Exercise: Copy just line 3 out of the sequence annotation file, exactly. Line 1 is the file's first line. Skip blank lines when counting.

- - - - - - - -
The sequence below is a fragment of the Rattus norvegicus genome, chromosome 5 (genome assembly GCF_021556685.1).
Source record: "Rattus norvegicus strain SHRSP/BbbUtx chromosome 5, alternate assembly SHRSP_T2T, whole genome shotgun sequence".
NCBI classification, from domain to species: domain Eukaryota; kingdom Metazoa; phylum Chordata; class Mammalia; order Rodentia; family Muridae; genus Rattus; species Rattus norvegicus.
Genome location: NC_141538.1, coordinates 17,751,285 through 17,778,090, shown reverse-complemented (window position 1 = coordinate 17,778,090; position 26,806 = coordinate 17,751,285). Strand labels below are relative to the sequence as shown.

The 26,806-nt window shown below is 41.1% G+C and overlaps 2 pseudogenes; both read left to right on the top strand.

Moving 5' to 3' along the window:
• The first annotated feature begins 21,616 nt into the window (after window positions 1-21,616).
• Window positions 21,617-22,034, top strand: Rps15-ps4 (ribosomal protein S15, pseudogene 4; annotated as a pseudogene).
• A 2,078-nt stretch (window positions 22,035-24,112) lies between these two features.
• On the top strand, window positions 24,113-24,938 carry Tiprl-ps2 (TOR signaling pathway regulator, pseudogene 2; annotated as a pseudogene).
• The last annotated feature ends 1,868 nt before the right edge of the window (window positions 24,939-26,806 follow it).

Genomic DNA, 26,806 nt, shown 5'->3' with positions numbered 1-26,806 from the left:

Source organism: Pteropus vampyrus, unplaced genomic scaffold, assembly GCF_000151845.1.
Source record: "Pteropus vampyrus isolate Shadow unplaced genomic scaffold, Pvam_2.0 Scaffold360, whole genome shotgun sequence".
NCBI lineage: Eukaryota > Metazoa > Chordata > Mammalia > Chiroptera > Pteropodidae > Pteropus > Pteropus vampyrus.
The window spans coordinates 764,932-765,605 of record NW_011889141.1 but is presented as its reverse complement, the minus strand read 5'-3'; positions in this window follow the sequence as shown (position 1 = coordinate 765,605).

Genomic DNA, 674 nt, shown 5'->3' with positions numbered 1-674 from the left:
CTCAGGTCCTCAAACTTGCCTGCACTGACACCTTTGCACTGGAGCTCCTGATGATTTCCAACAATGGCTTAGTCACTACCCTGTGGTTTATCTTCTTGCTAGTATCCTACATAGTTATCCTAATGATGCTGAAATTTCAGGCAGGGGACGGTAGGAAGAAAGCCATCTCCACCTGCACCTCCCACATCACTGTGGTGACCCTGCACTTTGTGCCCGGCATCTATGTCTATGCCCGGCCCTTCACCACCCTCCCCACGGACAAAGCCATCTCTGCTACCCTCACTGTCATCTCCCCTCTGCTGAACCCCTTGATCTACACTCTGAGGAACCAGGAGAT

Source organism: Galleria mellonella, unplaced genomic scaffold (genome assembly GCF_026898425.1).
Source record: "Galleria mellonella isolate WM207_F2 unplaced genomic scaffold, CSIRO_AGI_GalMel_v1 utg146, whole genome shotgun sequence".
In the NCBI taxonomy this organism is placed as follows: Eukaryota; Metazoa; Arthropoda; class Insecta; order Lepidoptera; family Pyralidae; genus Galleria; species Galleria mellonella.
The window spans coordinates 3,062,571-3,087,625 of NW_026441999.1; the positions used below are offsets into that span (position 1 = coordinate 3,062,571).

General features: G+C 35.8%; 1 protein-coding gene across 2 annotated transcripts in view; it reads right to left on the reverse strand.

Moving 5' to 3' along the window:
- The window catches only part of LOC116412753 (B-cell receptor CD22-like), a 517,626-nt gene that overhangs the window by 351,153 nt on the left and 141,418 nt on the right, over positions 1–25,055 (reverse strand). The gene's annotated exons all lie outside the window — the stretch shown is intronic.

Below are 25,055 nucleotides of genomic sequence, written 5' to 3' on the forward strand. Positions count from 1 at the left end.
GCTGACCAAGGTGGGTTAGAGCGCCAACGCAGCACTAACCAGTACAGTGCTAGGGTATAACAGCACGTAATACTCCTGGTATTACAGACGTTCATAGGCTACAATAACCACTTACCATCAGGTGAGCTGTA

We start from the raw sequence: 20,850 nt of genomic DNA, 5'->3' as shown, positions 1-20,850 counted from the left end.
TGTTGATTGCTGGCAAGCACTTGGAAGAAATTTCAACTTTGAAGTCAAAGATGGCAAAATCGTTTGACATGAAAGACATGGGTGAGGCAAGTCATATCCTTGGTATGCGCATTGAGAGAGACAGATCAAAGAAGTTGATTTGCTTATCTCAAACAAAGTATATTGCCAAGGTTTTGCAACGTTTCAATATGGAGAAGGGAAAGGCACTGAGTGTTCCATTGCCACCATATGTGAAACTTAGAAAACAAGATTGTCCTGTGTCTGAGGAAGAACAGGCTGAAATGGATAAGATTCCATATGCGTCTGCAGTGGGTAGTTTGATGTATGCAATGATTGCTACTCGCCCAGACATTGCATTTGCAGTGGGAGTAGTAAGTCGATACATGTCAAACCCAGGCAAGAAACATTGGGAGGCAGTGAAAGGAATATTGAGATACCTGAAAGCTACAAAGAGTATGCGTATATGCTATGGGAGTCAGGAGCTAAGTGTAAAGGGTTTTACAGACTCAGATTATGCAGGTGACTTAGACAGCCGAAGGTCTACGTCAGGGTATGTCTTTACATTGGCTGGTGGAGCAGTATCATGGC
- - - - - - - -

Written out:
NCBI classification, from domain to species: domain Eukaryota; kingdom Metazoa; phylum Chordata; class Mammalia; order Rodentia; family Muridae; genus Rattus; species Rattus norvegicus.